Everyone seems to want a dental plan, but many dental patients don’t fully understand what it can do for them. The following information is intended to provide an overview of dental insurance, the variations that exist and how to effectively use your dental plan coverage and benefits. Also be sure to ask your employer if they have a discount dental plan.
Dental insurance is most commonly found as an employee benefit that helps the member and his or her family to afford proper dental care services. While dental insurance plans for individuals are sold, they are often quite expensive due to the elective nature of most dental services. Employers and their human resource managers purchase most dental plans for the company’s employees.
Dental plan and medical insurance programs are quite different in their coverage and their philosophy. A dental insurance plan is designed to support preventive care the helps the patient to avoid major dental expenses, while medical insurance programs are designed to provide extensive coverage for major illness and diseases, but little or no coverage for preventive services.
A similar medical insurance plan would have nearly complete coverage for preventive and diagnostic services, but lower coverage for a life-threatening illness that kept the patient in the hospital for an extended period of time.
The coverage levels in a dental plan are generally expressed as a series of three numbers, for instance - 100 / 80 / 50 - which represents the percentages of coverage for Preventive and Diagnostic services, Basic Restorative services (simple fillings) and Major Services (crowns, bridges and dentures). For a significant dental treatment plan, the majority of the cost will be borne by the patient because of the 50% coverage and annual maximum benefits that may be as low as $1500. Be sure to look for affordable discount dental plans.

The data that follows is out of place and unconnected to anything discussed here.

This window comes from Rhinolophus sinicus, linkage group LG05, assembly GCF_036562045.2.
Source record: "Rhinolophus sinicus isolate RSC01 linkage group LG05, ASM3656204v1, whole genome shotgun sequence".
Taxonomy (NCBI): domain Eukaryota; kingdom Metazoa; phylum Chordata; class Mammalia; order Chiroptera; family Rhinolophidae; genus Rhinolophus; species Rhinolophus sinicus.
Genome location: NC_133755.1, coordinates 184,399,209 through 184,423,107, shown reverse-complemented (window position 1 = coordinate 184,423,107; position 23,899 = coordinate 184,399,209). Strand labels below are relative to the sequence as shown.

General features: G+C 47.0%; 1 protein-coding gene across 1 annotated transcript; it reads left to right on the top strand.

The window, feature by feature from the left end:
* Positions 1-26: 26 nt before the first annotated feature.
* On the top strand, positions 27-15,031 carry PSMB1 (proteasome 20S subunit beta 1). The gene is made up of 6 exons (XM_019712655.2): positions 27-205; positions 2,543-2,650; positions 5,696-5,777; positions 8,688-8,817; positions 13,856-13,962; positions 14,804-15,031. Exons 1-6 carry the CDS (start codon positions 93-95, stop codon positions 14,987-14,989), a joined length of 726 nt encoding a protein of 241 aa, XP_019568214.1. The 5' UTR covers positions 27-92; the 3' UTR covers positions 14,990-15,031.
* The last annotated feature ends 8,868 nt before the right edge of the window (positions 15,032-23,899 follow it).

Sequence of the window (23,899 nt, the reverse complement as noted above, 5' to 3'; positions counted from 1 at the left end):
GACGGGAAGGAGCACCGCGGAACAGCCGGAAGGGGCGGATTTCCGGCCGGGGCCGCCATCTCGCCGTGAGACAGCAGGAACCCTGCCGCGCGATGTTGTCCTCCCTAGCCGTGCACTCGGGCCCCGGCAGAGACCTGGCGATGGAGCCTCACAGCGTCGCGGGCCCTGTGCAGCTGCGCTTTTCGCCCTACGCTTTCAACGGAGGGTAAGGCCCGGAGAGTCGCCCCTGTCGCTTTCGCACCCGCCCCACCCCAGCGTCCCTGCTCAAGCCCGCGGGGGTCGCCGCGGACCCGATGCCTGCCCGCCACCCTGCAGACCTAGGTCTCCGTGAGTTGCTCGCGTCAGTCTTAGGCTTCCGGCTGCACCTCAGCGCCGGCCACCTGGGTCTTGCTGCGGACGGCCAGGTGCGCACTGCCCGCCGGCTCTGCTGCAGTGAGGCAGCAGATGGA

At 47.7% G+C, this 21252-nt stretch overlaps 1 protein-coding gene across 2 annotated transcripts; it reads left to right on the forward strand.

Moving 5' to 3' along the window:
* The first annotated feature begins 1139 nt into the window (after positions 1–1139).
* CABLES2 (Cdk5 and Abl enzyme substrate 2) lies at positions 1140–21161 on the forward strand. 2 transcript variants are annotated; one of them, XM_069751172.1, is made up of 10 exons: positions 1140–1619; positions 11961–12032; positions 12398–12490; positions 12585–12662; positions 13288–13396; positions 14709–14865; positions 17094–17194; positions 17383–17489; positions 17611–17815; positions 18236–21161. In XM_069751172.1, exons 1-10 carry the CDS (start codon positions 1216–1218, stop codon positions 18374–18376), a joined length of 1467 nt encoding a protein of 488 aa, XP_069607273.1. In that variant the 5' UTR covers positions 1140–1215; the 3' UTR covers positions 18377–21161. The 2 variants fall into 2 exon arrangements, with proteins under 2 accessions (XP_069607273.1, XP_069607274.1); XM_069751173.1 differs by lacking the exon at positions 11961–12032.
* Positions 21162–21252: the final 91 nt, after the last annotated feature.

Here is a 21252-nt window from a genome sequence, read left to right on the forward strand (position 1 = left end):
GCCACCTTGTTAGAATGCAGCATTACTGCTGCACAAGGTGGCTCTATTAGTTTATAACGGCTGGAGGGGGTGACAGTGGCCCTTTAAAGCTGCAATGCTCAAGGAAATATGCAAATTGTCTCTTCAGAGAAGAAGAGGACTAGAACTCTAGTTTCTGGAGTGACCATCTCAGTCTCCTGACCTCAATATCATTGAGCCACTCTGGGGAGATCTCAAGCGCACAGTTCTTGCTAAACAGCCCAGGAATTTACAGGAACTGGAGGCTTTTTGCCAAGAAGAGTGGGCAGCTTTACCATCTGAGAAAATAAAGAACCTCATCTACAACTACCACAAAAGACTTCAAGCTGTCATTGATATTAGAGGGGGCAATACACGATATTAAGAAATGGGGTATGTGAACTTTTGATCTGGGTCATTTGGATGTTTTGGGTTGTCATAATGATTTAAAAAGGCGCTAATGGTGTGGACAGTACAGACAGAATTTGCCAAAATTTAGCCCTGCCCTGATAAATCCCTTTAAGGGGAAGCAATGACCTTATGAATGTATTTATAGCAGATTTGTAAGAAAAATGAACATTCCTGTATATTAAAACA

The method of payment for dental insurance plans is referred to as fee-for-service. That is, the dentist charges a separate fee for each service rendered and the charges are submitted to the insurance company on a claim. Traditionally, those claims were paper claims that were mailed to the insurance company, but today many of the claims are being sent electronically from the dentist’s computer to the insurance company’s computer and then paid electronically back to the dentist.
It is important to remember that dental services are nearly always elective. Most patients do not have any life-threatening dental issues. Despite the fact that dental disease can be painful, the risk of death or serious consequences from a dental problem is very low. While the pain could make the situation very urgent for the patient, once the pain is relieved, the subsequent treatment can be performed quickly or slowly depending upon the expectations of the patient and the availability of the dentist and your dental plan coverage.
by Dr. Fred Sharpe